• Lindsay
    2019-05-15 20:28

    This book is achingly real. It tells the story of a couple who slowly, painfully, and ordinarily fall out of love. The only problem I had with this book is that it was too convincing, too much like normal life-- except the characters ended up so profoundly unhappy. It took me a few days to recover after reading it. Not exactly the compliment to "A Tree Grows in Brooklyn" (Smith's most popular novel), but beautiful in it's own devastating way.

  • Rebecca
    2019-05-22 03:31

    This book really surprised me. I enjoy Betty Smith's works, but this one was quite different from the others I have read. It was as though Betty Smith has led two different lives. One filled with joy and love and the other mediocre and slightly depressing. I felt this novel was filled with the harshness of reality more than the promise of tomorrow. This is one Betty Smith work I will not be recommending to others.

  • Sarah
    2019-04-21 23:23

    I love Betty Smith. After discovering "A Tree Grows in Brooklyn" about 10 years too late I had to get my hands on something, anything else she wrote. "Tomorrow Will Be Better" was a sad and truthful look at the optimistic idealism of young adults looking for a brighter future around the next corner.

  • Sarah
    2019-05-04 20:15

    As much as I ended up loving and knew I would love Tomorrow Will Be Better, I felt like it took a while for a real plot to develop. It was obviously well written and the characters, though sometimes were very flat, were interesting and kept me interested. But in the last 100 pages or so when the plot picked up I was completely in love the story and even found myself crying at the end. It is another wonderfully written piece by Betty Smith.

  • Joellen
    2019-05-02 00:20

    Totally depressing, I walked around feeling sluggish the entire time I was reading it. Same era as her classic, A Tree Grows In Brooklyn, this was probably shocking in it's day, Margy marries a man who's a closet homosexual. In the end she chooses Mr. Prentiss, but I wouldn't be too sure about him either. She could be jumping from the pan into the fire!

  • Maddie
    2019-05-13 22:36

    This is my favorite Betty Smith Novel. This is poignant and moving as told by a young woman who marries the wrong man to escape an unhappy home. She suffers a stillbirth and ends her marriage to eventually find a happiness.

  • Maki
    2019-05-15 22:31

    Very enjoyable sequel to A Tree Grows in Brooklyn, using different characters but has same characteristics and controlling possessive mothers (multiple). So honestry well written, liked it a lot. I don't know why it's now out-of-print.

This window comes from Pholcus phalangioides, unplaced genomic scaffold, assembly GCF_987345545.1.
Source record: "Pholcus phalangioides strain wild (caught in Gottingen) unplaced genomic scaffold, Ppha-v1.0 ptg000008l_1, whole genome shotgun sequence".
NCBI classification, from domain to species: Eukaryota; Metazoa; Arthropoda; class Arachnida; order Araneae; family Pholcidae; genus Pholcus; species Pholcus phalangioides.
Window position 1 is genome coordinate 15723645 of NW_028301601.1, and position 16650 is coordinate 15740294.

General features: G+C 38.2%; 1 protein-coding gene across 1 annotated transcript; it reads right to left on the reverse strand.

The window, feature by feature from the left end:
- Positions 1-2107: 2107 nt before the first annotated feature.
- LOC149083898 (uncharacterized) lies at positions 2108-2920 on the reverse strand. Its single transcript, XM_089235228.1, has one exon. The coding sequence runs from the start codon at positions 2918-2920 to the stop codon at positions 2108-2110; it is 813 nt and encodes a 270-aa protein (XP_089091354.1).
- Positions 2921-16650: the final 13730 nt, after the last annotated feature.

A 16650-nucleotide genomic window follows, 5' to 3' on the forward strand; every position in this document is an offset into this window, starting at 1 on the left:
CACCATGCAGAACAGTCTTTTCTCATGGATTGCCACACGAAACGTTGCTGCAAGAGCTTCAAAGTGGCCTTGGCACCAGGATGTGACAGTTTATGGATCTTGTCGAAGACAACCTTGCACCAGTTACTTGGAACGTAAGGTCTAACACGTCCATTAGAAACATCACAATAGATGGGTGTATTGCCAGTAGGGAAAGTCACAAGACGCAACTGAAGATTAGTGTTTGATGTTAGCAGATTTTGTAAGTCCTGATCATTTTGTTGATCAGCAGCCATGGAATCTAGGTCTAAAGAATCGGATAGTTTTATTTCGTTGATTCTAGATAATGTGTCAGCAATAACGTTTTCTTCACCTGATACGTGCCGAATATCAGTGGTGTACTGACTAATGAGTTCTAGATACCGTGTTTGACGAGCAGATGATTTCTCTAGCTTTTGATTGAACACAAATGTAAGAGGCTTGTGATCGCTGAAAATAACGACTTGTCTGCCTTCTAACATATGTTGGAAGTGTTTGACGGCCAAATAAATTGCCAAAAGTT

• Lucy
    2019-05-05 21:11

    Another melacholy book with another weak man and hoeful young woman...Betty Smith's trademark. This book was mostly memorable for me in that the mother-in-law was even worse than my own ex-mother-in-law!

  • Dana
    2019-05-04 21:26

    A bit on the depressing side at times, and definitely a crying book, but all in all I really liked this. It was written simply, but honestly, with good characters trying to make their way in the world, wishing and having hope.

  • Sharon Murray
    2019-04-22 22:26

    I loved this book. It is every bit as good as "A tree grows in Brooklyn" but doesn't get mentioned as often. It leaves you wanting to know more about the characters, I keep wondering what becomes of them.

  • Chloe
    2019-04-28 00:22

    I read this as a teenager, then sought out all the rest of Betty Smith's novels - I loved reading about a story of young people making it work during tough times, though its scary. Even though it was published in 1948, the sames themes are true today, I think.

  • Jennifer Mash
    2019-05-09 03:34

    Not nearly as good as A Tree Grows in Brooklyn, but had some good moments.

  • Win
    2019-04-26 01:16

    the ending could've been better...

  • Dawn
    2019-05-06 19:18

    Same author as A Tree Grows In Brooklyn, and I really liked it!

  • Hermien
    2019-05-20 21:19

    I loved the setting in Brooklyn and the historical aspect. Margy is very sweet, I just wish she had a bit more backbone like Francie in A Tree Grows in Brooklyn.

  • Arlene Allen
    2019-05-06 20:28

    This is the most depressing of Smith's books. The guy she gets pregnant by leaves her, the baby dies. I think she loses her job too. One can only hope "tomorrow will be better."

  • Holly Weiss
    2019-04-25 01:12

    Novel Ideas 2015 challenge.